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Flamborough, Week 1: 7 May

It’s May, which always makes me think of the days when I used to rise early enough to dance the sun up on Brackley Market Square. Sunrise there comes a little after 5.30am this time of year, a fact which the residents of Brackley could appreciate at first hand once we started playing music, banging drums and dancing the Morris outside their windows.

It’s a couple of decades since I last shook a bell in anger, but I’m delighted to say that the custom continues to this day, as it does in towns and villages all over England. Tradition is like a vast relay race with the ages: you’re handed the baton from the distant past and, trying desperately not to drop it, you hand it on. People always get folk wrong, by trying to understand it. You can’t; not really. But if you’re lucky, and if you respect it, sometimes you’re allowed to do it right.

I used to love getting up for May Day. There’s something about being up while the world’s still abed that feels like a privilege—you get first use of the day, while it’s still fresh, full of unbreathed oxygen. The folk-rock group Oysterband do a fantastic version of the May song Hal-an-Tow (“Hal-an-Tow, jolly rumbelow/ We were up, long before the day-oh/ Well, to welcome in the summertime, to welcome in the May-oh/ For summer is a-coming in, and winter’s gone away”). It’s exhilarating, and captures the excitement of Maytime for me: maybe not enough get me out of bed for 5.30am, but enough to make me feel vaguely guilty and play some folk music by way of expiation.

St Fergus’ Church from the riverside path

Incidentally, have you ever stopped to consider the role the correct footwear plays in folk songs?

Gordon (on the right) dancing the morris

[The squire in the courtyard giving orders] “You there: go saddle for me the bonny brown steed, the grey was never so speedy-oh.”
“Um, excuse me, Squire?”
“Hello, yes? What?”
“Well, I’m sorry to trouble you, but I write the songs down in the village.”
“Look, I’m rather busy just now. Can’t it wait?”
“Well, you see, I understand you’re going after your lady wife, who’s absconded with Black Jack Davey, right? Well, there’s going be a fine ballad in all of this, I can tell, but I was just wondering about your shoes.”
“My shoes? What about them?”
“Well, they’re more what you’d call rubber boots, don’t you see. Wellingtons.”
“Were you by any chance going to be tripping o’er the heather?”
“I might be. Possibly. Damp stuff, heather.”
“In wind and rainy weather?”
“According to the forecast there’s a deep depression moving over the country, bringing an 85% chance of precipitation, so yes, probably.”
“And if you meet up with your good lady, do you think you’ll be pointing out to her the advantages of sleeping on a good soft bed made of goose feather? Instead of, as it might be, the cold, hard ground?”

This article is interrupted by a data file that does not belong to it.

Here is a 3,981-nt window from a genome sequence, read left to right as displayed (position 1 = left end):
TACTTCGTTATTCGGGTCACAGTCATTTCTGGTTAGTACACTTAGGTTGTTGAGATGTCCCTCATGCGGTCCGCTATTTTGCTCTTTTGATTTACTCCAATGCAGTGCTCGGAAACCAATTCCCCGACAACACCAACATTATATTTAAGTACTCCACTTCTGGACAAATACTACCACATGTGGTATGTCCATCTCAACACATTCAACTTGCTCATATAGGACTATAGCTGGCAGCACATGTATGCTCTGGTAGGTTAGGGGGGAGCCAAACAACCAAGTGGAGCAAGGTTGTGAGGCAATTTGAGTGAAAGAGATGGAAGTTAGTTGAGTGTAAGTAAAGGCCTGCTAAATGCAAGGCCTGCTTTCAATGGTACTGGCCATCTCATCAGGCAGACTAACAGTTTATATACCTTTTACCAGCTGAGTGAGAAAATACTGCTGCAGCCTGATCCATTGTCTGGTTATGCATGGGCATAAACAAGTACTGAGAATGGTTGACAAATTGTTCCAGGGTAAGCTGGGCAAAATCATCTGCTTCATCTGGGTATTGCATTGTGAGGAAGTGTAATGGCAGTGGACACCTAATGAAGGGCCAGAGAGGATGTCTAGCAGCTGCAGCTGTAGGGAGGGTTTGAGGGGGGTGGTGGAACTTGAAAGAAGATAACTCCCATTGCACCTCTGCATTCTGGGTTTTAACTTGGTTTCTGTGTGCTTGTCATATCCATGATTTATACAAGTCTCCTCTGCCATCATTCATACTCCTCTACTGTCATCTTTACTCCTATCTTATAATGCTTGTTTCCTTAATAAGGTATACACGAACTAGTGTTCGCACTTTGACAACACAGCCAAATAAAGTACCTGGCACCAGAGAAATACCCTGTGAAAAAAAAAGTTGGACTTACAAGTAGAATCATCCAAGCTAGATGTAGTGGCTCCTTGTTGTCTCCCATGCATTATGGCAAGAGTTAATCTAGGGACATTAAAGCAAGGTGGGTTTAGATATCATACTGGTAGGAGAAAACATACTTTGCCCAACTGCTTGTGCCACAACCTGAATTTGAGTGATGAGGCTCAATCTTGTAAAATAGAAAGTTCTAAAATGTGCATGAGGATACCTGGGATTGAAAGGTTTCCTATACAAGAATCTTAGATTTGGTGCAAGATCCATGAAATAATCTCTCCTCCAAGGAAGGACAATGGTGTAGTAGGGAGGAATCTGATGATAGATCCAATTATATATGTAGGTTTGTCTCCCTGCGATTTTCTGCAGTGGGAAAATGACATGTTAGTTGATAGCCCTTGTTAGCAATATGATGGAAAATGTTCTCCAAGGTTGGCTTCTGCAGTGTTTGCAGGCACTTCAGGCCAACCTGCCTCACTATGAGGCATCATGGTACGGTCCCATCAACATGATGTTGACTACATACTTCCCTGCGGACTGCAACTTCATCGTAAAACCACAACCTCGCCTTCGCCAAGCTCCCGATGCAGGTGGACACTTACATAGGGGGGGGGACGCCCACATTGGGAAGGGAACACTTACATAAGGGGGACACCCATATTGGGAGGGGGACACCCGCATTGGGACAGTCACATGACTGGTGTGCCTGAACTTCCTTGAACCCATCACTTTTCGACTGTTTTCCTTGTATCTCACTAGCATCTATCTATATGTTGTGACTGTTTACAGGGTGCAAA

“I say, that’s a bit personal. Keep it clean.”
“What I’m driving at—the point I’m trying to make—you couldn’t see your way to wearing boots of Spanish leather, by any chance? It’d make my job so much easier. For the rhymes, don’t you know.”
“Sorry, wellies it is.” [The squire mounts his bonny brown steed] “Still, look on the bright side. After all, it could’ve been worse.”
“Oh? How?”
“My other shoes are flip-flops. Hi-yo Brownie, away!”

Duncansby Stacks

And yes, it’s a new gansey, based on a couple of classic Flamborough patterns, knitted in the gorgeous coppery hues of Frangipani Breton. I’ll say more about this next week, and hopefully include a pattern chart and full specs. But for now there’s blossom on the plum tree, and, as my old friend Alf Tennyson once observed, “To-morrow ‘ill be the happiest time of all the glad New-year/ Of all the glad New-year, mother, the maddest merriest day/ For I’m to be Queen o’ the May, mother, I’m to be Queen o’ the May/ It’s a shame about the beard, mother, but at least I’ve the legs for a dress/ Just don’t put that razor away, mother, I want to look my best.” Ah, tradition—makes you proud, doesn’t it?

8 comments to Flamborough, Week 1: 7 May

  • SongBird

    Ohhh, the color in this new gansey is striking! What would you call it? Rust? Patinaed Iron? Late Autumn Sunset? Anyway, gorgeous.

    • Gordon

      Hello Song, I think rust covers it pretty well. Like much Gansey yarn it’s light in sunlight, and a deep red out of it. It’s a gorgeous shade and just what I need after so much navy and cream knitting!

  • =Tamar

    It’s beautiful!
    However…If you continue to make me whoop with laughter, the neighbors may complain.

    • Gordon

      Hi Tamar, it’s a lovely colour, and just right for Flamborough, i think. Glad you like this weeks blog – humour’s a tricky thing to get right! And I am familiar with the sensation of laughing at my own jokes while the audience stares at me stony faced, and reaches for its bags of rotten tomatoes…

  • Why oh why didn’t I have a chance to see you dancing?
    I like men who can dance.

    • Gordon

      Hi Lillemor, once they invent time travel you’ll be able to, but otherwise not, alas. The lucky few who saw me were of course cursed, as no other experience in life could ever scale those heights again, like men kissed by goddesses in dreams who can never be satisfied with mortal women afterwards…

  • Linda Abraham

    Beautiful color and pattern!! Looking forward to the schematic…and thank you for the lesson in how to greet May!

  • Gordon

    Hello Linda, being “up, long before the day-oh” these days is more likely to be due to the enlarged prostate than welcoming in the summer time! Pattern chart next week, promise.

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